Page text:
If you are being honest, you will admit that you do not like this instruction from Paul one bit.  Furthermore, if you are like me, you have twisted and contorted and struggled to find some way of interpreting and teaching this passage that somehow takes the “harsh dogma” out of it and makes it more understandable…more palatable to the mainstream Christian…more “in line” with our notions of grace and mercy.  We do this in light of Jesus’ treatment of church discipline in Matthew 18 (“treat them as you would a pagan or a tax collector”…remember how Jesus treated the tax collectors?) and in light of Jesus’ treatment of the adulterous woman (“Then

Breast-feeding the Church

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My brothers and sisters, some from Chloe’s household have informed me that there are quarrels among you.  What I mean is this: One of you says, “I follow Paul”; another, “I follow Apollos”; another, “I follow Cephas”; still another, “I follow Christ.”…Brothers and sisters, I could not address you as people who live by the Spirit but as people who are still worldly—mere infants in Christ.  I gave you milk, not solid food, for you were not yet ready for it. Indeed, you are still not ready.  You are still worldly. For since there is jealousy and quarreling among you, are you not worldly? Are you not acting like mere humans?  For when one says, “I follow Paul,” and another, “I follow Apollos,” are you not mere human beings?  1 Corinthians 1:11-12; 3:1-4

The milk/solid food metaphor was apparently popular in the early church.  Paul used it.  The writer of Hebrews used it.  Peter used it.  Some metaphors just work so well, they “catch on” and make the rounds, I suppose.  It strikes me that this metaphor probably conjured up different images for the early church than it does for us today.  When we think of babies drinking milk today, we may have images of bottles or sippy cups going through our minds.  But in the days of the early church, I suspect the images were more of babies breast-feeding or perhaps of baby animals being fed by their mother.  It was the very natural process of the mother digesting the solid food for the babies and then passing it on to them through her milk.  Bottom line: being on a milk diet was the most helpless, immature form of existence.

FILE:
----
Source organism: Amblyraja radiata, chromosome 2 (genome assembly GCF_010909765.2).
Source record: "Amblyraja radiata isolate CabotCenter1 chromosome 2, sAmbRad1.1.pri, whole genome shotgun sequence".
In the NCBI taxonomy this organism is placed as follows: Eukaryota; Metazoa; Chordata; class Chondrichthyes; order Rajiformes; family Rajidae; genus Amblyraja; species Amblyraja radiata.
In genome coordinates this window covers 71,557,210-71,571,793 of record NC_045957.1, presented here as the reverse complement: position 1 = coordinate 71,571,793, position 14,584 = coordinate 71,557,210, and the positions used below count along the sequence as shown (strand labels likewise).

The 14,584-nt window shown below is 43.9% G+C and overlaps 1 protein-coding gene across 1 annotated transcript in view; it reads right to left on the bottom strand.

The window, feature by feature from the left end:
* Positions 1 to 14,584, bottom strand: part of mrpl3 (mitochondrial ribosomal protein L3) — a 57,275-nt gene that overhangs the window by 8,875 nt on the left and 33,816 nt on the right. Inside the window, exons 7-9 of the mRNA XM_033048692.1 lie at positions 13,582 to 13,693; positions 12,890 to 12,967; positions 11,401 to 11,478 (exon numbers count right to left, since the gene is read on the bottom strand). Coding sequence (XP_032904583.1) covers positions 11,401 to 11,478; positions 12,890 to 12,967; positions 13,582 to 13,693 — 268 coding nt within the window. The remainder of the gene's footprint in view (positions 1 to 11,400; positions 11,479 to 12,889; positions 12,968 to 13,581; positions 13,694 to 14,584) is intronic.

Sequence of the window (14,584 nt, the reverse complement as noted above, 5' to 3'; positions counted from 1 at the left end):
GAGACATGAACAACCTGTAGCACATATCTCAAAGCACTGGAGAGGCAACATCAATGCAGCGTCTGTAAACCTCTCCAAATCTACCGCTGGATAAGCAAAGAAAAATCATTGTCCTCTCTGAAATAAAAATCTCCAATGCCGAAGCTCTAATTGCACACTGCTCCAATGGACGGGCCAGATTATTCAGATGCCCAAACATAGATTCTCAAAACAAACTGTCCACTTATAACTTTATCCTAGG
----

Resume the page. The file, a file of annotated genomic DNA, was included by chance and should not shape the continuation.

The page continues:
Another interesting thing about this metaphor is that, when you or I read it in scripture, …

The Spiritual Gift of Blah, Blah, Blah

Tuesday Re-mix – This is a popular post from last year, updated and resubmitted for your consideration and comments.

If I speak in the tonguesof men and of angels, but have not love, I am only a resounding gong or a clanging cymbal. If I have the gift of prophecy and can fathom all mysteries and all knowledge, and if I have a faith that can move mountains, but have not love, I am nothing. If I give all I possess to the poor and surrender my body to the flames, but have not love, I gain nothing. I Corinthians 13:1-3

You really cannot have a complete discussion about unity in the church without talking about Spiritual gifts.  They are, after all, an essential piece to the puzzle.  The Spirit of God Himself, manifesting Himself through the believer, is a huge promise from Him…a promise upon which unity rests.  Without the Spirit of God working in and through us, there would be no hope for unity because there is no other provision for unity other than the Spirit.  How He chooses to manifest Himself, then, through believers (i.e., what we call Spiritual gifts) is a critical cog in the machinery of the church.

Paul begins his discussion of Spiritual gifts in I Corinthians 12 with these words: “Now about spiritual gifts, brothers, I do not want you to be ignorant.” He then teaches the concept of Spiritual gifts wonderfully, including the whole metaphor of the church as a body.  But then at the end of that chapter, he segues from that discussion with these words: “And now I will show you the most excellent way.” In other words, now he is going to paint a picture of how it all looks in a very practical, understandable way.  And with that …

Coloring God…

Tuesday Re-mix – This is a popular post from last year, updated and resubmitted for your consideration and comments.

It was he who gave some to be apostles, some to be prophets, some to be evangelists, and some to be pastors and teachers, to prepare God’s people for works of service, so that the body of Christ may be built up until we all reach unity in the faith and in the knowledge of the Son of God and become mature, attaining to the whole measure of the fullness of Christ. Ephesians 4:11-13

Now to each one the manifestation of the Spirit is given for the common good. I Corinthians 12:7

When I was in elementary school it was kind of a big deal how big your box of crayons was.  They had little boxes of 8, bigger boxes of 24, large boxes of 48 and then they had the super duper extra large box of 64.  That last one was the one you wanted.  It was important.  You just never knew when you might need those odd colors like goldenrod or periwinkle.  You wanted options.  You didn’t want to find yourself limited to just a few simple colors, especially if you had a project that demanded a broader spectrum.  You didn’t just want “red”.  You wanted every imaginable shade and phase of red.  It was frustrating trying to color pictures with a few colors when an entire palette of colors was required in order to get it right.

In that same vein, I’ve always been troubled by interpretations of “Spiritual gifts” which purport to limit the “gifts” to a list of 5 or 9 or 14 gifts.  I know there are several New Testament passages which discuss spiritual gifts and which do list specific examples of them, but I …